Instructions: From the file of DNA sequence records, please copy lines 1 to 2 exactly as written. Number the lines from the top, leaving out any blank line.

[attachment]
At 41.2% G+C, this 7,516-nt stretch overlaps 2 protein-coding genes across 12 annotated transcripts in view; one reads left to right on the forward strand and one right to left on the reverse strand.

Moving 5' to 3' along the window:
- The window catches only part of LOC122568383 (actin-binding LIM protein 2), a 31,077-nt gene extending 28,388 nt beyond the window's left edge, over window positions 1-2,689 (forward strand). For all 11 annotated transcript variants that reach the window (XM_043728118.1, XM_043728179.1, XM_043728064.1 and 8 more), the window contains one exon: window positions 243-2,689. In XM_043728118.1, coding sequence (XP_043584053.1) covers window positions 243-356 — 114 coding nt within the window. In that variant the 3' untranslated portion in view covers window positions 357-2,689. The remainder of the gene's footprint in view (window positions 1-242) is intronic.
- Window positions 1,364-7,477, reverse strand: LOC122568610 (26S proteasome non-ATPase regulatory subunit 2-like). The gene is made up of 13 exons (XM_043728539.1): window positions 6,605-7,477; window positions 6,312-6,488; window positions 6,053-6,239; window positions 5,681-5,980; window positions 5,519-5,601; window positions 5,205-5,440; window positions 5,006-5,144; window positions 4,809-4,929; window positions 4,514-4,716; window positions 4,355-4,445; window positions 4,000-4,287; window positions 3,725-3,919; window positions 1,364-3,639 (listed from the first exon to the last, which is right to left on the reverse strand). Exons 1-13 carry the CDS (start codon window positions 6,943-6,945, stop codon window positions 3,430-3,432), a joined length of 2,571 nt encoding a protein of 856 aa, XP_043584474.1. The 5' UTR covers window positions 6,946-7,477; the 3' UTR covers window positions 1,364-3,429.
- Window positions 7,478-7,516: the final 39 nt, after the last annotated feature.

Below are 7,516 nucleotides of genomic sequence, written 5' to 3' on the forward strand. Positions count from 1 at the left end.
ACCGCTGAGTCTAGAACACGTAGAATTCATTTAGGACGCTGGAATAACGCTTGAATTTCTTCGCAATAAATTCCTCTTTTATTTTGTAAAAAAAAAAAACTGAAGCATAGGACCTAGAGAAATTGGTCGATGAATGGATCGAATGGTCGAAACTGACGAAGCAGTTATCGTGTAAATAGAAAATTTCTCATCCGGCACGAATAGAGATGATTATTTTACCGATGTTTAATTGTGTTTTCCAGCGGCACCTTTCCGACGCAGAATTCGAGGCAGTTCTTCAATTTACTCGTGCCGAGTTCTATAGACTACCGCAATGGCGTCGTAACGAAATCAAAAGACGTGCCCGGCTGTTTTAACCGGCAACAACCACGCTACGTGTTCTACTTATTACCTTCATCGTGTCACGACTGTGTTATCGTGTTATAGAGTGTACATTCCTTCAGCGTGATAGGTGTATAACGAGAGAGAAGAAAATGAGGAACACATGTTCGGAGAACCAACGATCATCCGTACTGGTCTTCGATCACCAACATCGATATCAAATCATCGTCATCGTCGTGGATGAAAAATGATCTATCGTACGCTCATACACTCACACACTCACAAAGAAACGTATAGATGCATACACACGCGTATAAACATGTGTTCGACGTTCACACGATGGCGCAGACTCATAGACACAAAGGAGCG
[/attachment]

At 41.2% G+C, this 7,516-nt stretch overlaps 2 protein-coding genes across 12 annotated transcripts in view; one reads left to right on the forward strand and one right to left on the reverse strand.

Moving 5' to 3' along the window: